Remembrance and justice: Shockoe Bottom Memorial
Letters to the editor
3/22/2019, 6 a.m.
Every week, a new story of some city, county or state’s decision to keep or remove a memento of the Confederacy captures our nation’s attention. In Richmond, the former capital of the Confederacy, our decisions regarding this issue hold an unparalleled symbolic weight in our national debate. The example we set will be seen and judged by people from across this nation and beyond.
Who we build and maintain monuments to matters. Our monuments physically show us what and who we value. That is why the recent decision to rename the Boulevard in honor of Arthur Ashe deserves praise. It is also why we must push forward the work to memorialize the enslaved in Shockoe Bottom.
In the past, African and African-American history has been ignored and suppressed by those in power in order to manipulate the public’s perceptions of African people, history and identities. It is time we recognize the damage this has done and work to undo the systemic trivialization of the value of African people.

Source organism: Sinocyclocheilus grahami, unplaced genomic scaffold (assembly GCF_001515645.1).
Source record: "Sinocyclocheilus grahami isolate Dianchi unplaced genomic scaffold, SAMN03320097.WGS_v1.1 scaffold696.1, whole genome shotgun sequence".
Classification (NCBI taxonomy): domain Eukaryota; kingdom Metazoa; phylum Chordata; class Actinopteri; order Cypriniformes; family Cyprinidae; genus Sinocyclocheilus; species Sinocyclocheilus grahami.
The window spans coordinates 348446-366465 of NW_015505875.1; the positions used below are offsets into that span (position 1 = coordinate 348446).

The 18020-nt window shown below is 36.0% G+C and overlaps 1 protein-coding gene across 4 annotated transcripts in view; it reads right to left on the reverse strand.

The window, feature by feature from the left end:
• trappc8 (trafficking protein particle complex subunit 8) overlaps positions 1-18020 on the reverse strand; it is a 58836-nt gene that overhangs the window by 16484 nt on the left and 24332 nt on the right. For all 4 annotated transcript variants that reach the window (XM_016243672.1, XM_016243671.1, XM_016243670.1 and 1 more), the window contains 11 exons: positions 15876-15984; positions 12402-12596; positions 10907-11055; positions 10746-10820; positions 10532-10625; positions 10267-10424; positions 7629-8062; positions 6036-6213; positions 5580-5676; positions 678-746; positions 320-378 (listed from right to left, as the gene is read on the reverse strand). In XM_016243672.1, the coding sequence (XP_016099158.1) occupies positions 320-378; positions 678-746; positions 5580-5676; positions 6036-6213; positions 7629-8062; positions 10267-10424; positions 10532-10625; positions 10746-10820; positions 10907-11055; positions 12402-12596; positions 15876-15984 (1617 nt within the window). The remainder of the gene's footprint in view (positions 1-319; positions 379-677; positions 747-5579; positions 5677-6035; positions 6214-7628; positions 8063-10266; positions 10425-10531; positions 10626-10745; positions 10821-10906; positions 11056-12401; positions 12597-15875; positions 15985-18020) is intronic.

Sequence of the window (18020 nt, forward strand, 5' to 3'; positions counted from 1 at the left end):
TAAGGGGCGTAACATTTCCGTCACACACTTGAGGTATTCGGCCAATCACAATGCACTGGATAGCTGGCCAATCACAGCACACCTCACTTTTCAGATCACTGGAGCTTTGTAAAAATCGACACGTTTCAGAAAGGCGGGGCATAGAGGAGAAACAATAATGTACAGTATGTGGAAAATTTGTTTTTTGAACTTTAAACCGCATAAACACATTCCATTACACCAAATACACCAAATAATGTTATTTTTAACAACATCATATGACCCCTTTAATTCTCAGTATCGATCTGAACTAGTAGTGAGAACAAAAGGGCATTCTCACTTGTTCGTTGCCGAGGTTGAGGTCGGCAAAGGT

It is easy to take for granted how commonplace references to European heritage are. Our state, most of our counties and our city itself are all named after European people or places.
While we have made numerous efforts to commemorate the lives and accomplishments of many African-American people, few public monuments exist to contribute to our understanding of the experiences of African people in colonial and early independent America.
A well-developed, inclusively planned and respectful Shockoe Bottom Memorial Park is our chance to be a pioneer in a movement toward reparations for the iniquities of the past and racial reconciliation.